3) Bring people together using technology
Is a meeting needed to brainstorm or exchange ideas? There are several tools you can use:
To sum it up -- don’t just hang in there – grab this as a unique opportunity.
The businesses that look at this as a challenge -- to freshen their marketing approach and even capture new business -- can and will prosper.
If you have any questions or would like to talk about your communication strategy, contact us.
Thanks for reading!
Do your customers know that you appreciate them?
Listening to your customers while making sure they receive excellent products and services is essential to building a long-lasting brand. It’s a year-round job! Any season is a good time for customer appreciation, but during the holidays, taking time out to thank your customers is a nice way to let them know you appreciate them.
What's the best way to do this?
It depends on your business situation and who your customers are. Start by thinking about what you know about your customers and what they might value or enjoy, then scan the list below for ideas.
If you decide to send gifts, select ones that are consistent with your brand values. For example, if your values include supporting the local community, choose treats from non-profits or gifts from local artists or businesses. In the Triangle area, Life Experiences, Inc offers wonderful brownie and cookie trays for your office or key customers. The artists at StarworksNC offer unique glass, pottery, and woven gifts. For those environmentally minded, the World Wildlife Fund has an array of choices. Or instead of gifts, you could offer to donate to a charity of their choice.
Thank you for reading! We appreciate our readers and wish you a Happy Holiday season.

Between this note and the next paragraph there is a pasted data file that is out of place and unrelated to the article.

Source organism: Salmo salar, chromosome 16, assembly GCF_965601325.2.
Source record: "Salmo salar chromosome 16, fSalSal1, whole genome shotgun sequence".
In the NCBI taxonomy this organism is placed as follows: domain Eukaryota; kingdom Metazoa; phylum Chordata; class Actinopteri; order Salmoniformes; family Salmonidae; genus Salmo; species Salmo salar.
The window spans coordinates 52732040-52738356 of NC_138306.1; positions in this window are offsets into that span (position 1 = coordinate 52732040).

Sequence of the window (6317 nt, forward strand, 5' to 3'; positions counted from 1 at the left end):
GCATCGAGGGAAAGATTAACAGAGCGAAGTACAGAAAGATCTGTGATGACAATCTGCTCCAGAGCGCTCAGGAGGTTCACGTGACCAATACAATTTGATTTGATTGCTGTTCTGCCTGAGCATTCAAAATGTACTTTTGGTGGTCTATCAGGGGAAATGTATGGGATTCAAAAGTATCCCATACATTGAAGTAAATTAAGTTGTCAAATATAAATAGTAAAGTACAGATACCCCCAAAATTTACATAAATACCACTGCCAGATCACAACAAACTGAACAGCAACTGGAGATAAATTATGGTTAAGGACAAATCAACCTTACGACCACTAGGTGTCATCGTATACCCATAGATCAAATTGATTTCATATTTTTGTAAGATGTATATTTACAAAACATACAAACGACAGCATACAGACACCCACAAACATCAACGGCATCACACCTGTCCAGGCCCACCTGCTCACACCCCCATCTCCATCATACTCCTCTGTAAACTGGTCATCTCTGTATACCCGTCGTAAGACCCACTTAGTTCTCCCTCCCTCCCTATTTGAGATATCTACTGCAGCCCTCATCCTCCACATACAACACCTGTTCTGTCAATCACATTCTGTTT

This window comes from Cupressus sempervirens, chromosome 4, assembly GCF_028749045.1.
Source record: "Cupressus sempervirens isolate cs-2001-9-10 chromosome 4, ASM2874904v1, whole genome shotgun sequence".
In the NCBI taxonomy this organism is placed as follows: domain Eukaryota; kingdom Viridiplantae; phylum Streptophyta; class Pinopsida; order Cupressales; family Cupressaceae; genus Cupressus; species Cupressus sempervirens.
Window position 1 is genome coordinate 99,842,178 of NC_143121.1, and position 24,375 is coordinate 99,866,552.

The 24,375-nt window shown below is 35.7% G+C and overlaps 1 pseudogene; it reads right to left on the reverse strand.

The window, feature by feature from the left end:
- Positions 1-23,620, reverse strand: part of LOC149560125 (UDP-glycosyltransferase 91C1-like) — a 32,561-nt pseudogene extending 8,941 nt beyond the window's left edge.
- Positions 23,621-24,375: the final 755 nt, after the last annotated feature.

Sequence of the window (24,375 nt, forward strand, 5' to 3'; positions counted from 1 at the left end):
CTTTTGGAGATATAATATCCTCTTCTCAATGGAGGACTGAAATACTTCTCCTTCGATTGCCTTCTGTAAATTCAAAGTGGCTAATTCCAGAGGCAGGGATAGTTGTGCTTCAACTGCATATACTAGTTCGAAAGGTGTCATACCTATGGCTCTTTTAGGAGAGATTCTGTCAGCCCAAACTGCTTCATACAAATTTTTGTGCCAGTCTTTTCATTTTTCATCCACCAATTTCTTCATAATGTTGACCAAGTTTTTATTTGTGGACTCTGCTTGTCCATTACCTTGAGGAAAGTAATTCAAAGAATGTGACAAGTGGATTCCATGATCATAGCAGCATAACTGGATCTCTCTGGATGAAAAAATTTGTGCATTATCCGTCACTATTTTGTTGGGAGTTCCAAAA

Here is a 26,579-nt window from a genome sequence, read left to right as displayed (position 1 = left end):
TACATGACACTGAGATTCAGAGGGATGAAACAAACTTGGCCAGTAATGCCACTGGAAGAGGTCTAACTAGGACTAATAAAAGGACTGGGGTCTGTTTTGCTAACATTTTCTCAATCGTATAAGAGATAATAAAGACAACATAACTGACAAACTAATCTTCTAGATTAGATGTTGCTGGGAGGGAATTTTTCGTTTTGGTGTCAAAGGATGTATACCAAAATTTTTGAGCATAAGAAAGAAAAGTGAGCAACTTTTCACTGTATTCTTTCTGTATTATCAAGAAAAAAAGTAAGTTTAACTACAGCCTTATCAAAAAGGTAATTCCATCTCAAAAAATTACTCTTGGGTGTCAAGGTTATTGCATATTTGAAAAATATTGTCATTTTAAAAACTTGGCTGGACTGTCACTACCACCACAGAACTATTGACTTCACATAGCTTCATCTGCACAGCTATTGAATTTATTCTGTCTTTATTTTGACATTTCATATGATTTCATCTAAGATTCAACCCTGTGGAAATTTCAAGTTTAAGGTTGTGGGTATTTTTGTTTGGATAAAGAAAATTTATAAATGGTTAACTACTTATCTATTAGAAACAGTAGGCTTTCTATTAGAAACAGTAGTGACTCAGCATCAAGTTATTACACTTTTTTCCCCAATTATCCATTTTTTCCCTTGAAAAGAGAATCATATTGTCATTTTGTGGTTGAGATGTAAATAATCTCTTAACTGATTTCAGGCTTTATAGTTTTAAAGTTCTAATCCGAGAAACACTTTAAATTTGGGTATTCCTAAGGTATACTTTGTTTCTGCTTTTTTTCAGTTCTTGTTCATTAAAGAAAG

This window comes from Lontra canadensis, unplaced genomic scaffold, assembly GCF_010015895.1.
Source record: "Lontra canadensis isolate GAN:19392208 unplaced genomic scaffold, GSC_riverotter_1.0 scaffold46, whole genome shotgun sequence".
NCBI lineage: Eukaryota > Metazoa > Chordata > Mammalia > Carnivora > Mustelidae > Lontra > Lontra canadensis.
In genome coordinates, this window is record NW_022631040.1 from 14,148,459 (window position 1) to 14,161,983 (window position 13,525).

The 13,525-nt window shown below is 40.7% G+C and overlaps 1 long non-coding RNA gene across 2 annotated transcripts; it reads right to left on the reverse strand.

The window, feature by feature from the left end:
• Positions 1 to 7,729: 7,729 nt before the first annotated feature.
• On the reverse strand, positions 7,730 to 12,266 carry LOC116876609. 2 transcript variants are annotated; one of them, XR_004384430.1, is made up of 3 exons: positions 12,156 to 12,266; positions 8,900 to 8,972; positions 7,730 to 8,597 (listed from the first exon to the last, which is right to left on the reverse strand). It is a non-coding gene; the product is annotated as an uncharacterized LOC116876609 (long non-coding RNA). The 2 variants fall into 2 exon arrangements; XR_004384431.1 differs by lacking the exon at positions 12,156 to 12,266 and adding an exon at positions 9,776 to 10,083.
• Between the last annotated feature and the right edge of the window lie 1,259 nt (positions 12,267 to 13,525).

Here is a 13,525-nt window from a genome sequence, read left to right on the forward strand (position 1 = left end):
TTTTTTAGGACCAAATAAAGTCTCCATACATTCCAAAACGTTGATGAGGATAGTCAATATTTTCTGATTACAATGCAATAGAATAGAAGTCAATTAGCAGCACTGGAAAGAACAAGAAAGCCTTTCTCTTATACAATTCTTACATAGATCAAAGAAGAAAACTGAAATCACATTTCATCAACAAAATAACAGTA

As a customer, what type of customer appreciation do you value most?
Do you know of a non-profit with ideas for customer gifts? Please feel free to share the links in the comments.
Marketing consultants can be important to the success of small businesses. They offer an unbiased, fresh perspective on your business, growth opportunities, and preferred target customers. The right marketing consultant can identify, develop and implement strategies that can successfully grow your business by:
Selecting and building a relationship with the right marketing consultant is a key step to achieving success for your business.
Before hiring a marketing consultant, it is a good idea to review your business goals -- both short and longer term.
In addition, clarify what kind of relationship and personality you are looking for in partnering with your consultant. If you do this, it will make it much easier to identify the consultant with the competencies, experience and communication style that most closely matches your needs.
Six questions to ask when choosing your Marketing Consultant:
1)Tell me about your expertise -- what is your background?
This may seem obvious, but there are many self-proclaimed “marketing gurus” out there, so beware. A solid education in Business is a must and an MBA / Masters in Marketing a big plus. Marketing affects other areas of the business and the consultant should be able to grasp the whole picture before recommending marketing plans.